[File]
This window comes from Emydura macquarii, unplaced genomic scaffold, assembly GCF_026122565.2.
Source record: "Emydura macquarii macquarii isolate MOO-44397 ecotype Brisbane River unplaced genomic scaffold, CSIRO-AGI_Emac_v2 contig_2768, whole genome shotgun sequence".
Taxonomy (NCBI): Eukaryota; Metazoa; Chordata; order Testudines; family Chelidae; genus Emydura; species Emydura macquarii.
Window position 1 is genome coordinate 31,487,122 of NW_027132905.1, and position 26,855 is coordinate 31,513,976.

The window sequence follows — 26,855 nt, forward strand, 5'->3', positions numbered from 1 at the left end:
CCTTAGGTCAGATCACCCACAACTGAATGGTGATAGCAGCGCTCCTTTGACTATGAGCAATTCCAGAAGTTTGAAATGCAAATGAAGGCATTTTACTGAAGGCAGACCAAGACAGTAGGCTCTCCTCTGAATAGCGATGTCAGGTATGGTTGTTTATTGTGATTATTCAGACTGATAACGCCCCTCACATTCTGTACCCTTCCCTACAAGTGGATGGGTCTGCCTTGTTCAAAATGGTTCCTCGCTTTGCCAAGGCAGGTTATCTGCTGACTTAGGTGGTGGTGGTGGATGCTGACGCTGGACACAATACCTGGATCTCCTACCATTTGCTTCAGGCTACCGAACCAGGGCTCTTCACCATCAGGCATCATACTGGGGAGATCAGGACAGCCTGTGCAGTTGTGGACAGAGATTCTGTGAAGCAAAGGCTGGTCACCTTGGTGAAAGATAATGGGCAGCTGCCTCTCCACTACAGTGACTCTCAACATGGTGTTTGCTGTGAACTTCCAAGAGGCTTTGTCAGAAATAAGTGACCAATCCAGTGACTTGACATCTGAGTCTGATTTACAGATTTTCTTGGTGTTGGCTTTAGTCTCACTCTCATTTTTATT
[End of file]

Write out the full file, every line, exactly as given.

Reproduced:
This window comes from Emydura macquarii, unplaced genomic scaffold, assembly GCF_026122565.2.
Source record: "Emydura macquarii macquarii isolate MOO-44397 ecotype Brisbane River unplaced genomic scaffold, CSIRO-AGI_Emac_v2 contig_2768, whole genome shotgun sequence".
Taxonomy (NCBI): Eukaryota; Metazoa; Chordata; order Testudines; family Chelidae; genus Emydura; species Emydura macquarii.
Window position 1 is genome coordinate 31,487,122 of NW_027132905.1, and position 26,855 is coordinate 31,513,976.

The window sequence follows — 26,855 nt, forward strand, 5'->3', positions numbered from 1 at the left end:
CCTTAGGTCAGATCACCCACAACTGAATGGTGATAGCAGCGCTCCTTTGACTATGAGCAATTCCAGAAGTTTGAAATGCAAATGAAGGCATTTTACTGAAGGCAGACCAAGACAGTAGGCTCTCCTCTGAATAGCGATGTCAGGTATGGTTGTTTATTGTGATTATTCAGACTGATAACGCCCCTCACATTCTGTACCCTTCCCTACAAGTGGATGGGTCTGCCTTGTTCAAAATGGTTCCTCGCTTTGCCAAGGCAGGTTATCTGCTGACTTAGGTGGTGGTGGTGGATGCTGACGCTGGACACAATACCTGGATCTCCTACCATTTGCTTCAGGCTACCGAACCAGGGCTCTTCACCATCAGGCATCATACTGGGGAGATCAGGACAGCCTGTGCAGTTGTGGACAGAGATTCTGTGAAGCAAAGGCTGGTCACCTTGGTGAAAGATAATGGGCAGCTGCCTCTCCACTACAGTGACTCTCAACATGGTGTTTGCTGTGAACTTCCAAGAGGCTTTGTCAGAAATAAGTGACCAATCCAGTGACTTGACATCTGAGTCTGATTTACAGATTTTCTTGGTGTTGGCTTTAGTCTCACTCTCATTTTTATT